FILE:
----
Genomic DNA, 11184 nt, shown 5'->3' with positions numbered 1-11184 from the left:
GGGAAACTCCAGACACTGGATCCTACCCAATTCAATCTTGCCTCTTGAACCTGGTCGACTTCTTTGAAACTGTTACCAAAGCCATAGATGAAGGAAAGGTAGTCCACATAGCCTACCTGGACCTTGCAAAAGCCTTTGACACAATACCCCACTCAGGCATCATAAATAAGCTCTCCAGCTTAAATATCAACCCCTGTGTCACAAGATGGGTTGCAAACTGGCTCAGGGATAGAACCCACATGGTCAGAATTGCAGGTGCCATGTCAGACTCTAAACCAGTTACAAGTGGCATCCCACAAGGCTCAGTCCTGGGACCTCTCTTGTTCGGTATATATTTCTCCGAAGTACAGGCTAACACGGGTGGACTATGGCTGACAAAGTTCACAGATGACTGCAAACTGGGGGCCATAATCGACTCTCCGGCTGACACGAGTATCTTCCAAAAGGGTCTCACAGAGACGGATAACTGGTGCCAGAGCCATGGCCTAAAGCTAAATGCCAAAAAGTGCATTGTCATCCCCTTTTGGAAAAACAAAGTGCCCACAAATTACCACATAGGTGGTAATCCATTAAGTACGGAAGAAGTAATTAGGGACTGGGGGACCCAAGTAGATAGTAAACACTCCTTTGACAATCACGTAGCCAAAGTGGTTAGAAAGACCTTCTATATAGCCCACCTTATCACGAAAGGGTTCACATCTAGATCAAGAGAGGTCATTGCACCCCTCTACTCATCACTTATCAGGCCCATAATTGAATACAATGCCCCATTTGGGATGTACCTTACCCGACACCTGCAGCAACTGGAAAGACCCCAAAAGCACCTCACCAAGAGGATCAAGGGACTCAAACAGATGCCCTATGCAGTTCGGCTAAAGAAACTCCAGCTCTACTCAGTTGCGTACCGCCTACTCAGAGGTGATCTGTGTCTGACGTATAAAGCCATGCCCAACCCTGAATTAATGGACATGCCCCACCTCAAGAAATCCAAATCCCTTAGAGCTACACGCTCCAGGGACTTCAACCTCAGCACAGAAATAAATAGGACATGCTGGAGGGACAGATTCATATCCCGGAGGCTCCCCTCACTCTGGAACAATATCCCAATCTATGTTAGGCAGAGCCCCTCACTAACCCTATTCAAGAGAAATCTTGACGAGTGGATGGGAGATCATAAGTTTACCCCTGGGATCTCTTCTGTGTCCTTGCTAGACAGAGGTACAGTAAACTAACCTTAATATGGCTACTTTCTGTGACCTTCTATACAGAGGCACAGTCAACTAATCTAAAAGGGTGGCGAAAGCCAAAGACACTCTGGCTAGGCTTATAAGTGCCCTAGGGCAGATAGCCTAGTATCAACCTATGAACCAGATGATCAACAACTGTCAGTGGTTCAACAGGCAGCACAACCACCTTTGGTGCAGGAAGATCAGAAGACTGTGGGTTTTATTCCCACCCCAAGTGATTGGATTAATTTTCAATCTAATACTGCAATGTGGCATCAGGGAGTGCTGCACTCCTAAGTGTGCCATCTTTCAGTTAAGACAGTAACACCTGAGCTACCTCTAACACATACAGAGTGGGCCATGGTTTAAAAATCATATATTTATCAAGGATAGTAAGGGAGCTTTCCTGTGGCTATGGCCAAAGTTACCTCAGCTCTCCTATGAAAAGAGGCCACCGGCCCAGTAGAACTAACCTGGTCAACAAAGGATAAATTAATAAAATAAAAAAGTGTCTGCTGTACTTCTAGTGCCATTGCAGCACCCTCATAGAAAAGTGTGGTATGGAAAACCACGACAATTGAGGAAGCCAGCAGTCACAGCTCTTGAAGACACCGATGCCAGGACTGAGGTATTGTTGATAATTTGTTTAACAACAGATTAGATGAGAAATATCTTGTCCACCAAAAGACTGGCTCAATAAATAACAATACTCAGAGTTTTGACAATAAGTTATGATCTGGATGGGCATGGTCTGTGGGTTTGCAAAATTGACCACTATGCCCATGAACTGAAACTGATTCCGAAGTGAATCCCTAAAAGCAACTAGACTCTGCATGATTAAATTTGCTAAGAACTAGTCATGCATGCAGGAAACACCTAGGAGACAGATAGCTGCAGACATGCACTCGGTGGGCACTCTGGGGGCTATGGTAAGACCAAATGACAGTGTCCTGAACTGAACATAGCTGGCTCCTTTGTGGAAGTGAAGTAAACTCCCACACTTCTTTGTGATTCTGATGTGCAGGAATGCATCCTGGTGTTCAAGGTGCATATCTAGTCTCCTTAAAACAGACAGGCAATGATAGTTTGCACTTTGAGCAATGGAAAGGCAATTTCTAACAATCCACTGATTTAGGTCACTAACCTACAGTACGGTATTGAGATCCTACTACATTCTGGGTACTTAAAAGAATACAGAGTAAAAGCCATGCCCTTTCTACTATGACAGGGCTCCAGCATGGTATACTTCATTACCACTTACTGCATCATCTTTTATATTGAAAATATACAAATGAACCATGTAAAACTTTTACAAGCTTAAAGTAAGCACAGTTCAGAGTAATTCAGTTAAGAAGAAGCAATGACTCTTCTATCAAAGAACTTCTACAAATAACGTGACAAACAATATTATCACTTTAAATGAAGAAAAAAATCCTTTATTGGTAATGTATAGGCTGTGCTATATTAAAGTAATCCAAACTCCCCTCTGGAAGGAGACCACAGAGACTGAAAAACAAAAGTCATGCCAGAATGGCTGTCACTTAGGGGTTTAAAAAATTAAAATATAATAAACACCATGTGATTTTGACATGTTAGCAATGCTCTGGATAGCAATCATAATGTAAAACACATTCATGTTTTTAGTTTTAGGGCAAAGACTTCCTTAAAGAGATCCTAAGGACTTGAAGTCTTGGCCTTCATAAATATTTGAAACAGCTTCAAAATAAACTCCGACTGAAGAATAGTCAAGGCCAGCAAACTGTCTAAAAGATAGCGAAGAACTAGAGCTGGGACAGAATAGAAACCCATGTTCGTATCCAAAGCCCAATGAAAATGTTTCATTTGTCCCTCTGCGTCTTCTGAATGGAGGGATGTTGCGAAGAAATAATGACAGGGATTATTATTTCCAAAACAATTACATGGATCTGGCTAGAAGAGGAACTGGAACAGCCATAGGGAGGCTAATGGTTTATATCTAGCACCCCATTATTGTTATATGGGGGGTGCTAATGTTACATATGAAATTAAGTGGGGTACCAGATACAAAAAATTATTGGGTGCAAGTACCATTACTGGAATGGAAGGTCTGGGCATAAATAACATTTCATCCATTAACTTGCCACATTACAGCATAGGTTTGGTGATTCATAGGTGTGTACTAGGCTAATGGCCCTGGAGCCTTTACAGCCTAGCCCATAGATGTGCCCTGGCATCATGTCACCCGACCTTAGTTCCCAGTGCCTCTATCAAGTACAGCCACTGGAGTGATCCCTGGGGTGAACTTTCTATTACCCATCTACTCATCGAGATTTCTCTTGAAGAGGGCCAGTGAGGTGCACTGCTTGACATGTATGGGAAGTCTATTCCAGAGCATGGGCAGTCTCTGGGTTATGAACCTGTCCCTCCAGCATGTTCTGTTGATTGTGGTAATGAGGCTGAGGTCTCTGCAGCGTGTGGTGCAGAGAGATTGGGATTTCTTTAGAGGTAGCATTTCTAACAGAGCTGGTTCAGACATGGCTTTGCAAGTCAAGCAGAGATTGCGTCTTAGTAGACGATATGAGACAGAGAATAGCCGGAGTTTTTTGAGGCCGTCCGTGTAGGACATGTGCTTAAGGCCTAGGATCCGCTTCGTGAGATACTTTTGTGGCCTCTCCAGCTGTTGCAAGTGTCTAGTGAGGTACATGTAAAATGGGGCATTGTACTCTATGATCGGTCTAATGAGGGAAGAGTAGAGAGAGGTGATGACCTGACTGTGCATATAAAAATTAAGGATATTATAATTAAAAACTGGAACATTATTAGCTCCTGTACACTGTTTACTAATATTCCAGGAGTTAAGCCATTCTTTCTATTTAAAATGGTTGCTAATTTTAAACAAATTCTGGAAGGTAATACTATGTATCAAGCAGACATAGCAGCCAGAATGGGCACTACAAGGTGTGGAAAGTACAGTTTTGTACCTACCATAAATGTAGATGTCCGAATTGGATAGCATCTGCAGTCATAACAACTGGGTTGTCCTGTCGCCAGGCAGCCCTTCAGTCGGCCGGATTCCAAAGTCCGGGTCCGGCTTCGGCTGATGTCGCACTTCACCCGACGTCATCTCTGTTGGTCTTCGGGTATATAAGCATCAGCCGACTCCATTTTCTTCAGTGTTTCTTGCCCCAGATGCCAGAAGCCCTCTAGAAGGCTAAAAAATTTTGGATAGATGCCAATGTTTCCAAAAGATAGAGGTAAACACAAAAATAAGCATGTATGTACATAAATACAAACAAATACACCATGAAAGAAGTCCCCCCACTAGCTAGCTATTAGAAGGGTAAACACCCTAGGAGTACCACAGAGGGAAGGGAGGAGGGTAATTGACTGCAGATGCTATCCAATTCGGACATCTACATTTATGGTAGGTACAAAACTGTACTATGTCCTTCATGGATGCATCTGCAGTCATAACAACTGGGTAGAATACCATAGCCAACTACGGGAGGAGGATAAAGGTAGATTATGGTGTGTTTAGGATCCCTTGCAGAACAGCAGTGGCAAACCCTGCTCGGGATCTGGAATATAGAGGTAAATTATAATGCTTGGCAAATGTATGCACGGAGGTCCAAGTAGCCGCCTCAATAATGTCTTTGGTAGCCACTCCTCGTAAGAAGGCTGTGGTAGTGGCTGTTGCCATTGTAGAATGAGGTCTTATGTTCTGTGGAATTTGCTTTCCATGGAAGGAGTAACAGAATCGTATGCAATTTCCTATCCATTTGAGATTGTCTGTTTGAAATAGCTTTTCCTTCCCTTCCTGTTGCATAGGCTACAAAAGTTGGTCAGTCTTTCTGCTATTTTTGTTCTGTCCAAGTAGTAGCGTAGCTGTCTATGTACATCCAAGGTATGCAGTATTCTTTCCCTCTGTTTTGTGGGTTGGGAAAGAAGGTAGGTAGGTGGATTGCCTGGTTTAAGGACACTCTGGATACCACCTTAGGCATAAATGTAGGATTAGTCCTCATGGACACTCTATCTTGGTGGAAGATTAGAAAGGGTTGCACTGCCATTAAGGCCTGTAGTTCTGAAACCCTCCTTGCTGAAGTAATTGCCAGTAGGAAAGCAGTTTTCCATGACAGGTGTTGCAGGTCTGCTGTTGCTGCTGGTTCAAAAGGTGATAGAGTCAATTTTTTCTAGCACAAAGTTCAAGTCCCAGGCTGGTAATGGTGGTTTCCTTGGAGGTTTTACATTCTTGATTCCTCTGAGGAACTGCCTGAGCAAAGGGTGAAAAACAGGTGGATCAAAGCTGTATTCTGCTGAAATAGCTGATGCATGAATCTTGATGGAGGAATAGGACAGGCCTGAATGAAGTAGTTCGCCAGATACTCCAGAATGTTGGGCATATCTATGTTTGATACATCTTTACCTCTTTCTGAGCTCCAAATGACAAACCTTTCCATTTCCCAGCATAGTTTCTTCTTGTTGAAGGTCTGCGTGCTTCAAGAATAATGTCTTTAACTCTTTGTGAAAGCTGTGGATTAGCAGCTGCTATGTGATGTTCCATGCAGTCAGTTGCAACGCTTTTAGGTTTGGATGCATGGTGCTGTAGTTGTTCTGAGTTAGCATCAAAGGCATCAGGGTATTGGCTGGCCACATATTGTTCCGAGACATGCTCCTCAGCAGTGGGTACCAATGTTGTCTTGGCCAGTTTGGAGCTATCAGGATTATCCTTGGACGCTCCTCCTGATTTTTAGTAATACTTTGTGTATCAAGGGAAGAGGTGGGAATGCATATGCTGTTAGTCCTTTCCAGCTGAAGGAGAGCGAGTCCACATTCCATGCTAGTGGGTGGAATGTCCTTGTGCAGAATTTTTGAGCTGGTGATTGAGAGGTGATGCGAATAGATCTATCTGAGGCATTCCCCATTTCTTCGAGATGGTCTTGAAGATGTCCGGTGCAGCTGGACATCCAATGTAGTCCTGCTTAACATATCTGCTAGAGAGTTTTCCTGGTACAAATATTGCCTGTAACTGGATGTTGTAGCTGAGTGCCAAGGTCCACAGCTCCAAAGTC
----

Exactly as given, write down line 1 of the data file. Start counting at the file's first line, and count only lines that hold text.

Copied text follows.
Genomic DNA, 11184 nt, shown 5'->3' with positions numbered 1-11184 from the left: